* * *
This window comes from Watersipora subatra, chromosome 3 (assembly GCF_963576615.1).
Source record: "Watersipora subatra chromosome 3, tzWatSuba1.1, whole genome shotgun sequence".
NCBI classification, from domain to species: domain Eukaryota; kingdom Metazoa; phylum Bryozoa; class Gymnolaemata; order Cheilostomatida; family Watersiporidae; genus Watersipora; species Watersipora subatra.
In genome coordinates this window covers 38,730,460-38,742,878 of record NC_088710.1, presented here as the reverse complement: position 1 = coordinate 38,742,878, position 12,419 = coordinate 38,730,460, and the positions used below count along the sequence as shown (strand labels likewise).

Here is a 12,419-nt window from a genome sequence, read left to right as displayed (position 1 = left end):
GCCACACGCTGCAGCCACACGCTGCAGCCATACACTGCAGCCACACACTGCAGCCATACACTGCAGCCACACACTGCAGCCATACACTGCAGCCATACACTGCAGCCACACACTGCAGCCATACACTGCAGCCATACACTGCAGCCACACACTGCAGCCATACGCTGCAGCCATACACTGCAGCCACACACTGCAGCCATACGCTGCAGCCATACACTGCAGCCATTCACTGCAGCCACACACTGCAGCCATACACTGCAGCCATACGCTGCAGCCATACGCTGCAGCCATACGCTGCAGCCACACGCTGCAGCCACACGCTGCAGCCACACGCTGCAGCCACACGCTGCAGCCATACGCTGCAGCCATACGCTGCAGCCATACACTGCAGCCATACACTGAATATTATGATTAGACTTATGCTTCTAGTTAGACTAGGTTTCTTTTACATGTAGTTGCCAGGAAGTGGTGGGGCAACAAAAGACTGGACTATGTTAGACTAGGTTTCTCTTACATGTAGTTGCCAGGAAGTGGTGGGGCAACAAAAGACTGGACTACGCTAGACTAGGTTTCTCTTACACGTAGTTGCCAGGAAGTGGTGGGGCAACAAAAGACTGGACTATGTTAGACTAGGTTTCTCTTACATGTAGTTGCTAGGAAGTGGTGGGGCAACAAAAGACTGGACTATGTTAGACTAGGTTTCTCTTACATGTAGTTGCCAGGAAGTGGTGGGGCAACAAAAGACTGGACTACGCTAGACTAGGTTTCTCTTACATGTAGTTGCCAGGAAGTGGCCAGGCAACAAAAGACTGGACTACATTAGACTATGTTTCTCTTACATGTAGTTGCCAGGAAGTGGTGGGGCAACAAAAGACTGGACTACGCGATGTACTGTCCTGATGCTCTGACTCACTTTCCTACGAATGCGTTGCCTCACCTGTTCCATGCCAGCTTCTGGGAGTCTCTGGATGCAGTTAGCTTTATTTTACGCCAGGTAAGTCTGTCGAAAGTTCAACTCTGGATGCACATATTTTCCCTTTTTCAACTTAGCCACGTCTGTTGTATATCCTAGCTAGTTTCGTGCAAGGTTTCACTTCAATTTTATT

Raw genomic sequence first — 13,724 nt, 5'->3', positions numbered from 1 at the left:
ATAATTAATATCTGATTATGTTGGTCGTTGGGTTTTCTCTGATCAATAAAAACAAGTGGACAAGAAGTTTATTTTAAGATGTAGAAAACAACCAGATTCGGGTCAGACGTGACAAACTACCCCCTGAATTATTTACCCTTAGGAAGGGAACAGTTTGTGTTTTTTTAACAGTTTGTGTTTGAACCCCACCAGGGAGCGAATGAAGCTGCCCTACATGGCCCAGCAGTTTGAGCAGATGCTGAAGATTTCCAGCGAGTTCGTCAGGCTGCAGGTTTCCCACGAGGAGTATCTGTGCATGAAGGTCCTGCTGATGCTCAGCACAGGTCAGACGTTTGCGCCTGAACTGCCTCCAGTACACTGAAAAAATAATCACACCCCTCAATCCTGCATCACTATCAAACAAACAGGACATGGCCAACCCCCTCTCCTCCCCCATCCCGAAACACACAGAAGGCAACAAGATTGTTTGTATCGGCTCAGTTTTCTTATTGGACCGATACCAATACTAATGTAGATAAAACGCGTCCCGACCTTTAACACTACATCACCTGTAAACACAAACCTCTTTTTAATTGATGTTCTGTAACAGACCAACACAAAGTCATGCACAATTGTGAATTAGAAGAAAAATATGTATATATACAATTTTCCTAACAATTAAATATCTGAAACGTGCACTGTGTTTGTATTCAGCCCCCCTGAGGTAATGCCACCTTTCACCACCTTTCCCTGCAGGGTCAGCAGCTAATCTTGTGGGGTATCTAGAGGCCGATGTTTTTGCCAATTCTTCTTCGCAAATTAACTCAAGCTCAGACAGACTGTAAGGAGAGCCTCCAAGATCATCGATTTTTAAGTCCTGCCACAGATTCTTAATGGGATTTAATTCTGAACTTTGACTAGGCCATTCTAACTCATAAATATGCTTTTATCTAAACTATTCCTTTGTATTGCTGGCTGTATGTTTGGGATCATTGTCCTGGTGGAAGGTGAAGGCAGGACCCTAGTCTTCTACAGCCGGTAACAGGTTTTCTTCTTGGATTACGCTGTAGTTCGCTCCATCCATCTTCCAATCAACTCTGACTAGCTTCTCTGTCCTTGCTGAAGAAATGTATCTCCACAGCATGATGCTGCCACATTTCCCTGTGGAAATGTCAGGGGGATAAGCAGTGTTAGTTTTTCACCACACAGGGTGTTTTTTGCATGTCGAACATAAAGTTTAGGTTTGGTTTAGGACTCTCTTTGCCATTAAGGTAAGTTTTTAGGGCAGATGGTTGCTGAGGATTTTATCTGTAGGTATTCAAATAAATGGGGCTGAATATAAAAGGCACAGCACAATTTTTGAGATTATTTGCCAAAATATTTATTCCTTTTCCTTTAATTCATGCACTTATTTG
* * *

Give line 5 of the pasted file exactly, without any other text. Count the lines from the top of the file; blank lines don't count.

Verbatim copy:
Here is a 12,419-nt window from a genome sequence, read left to right as displayed (position 1 = left end):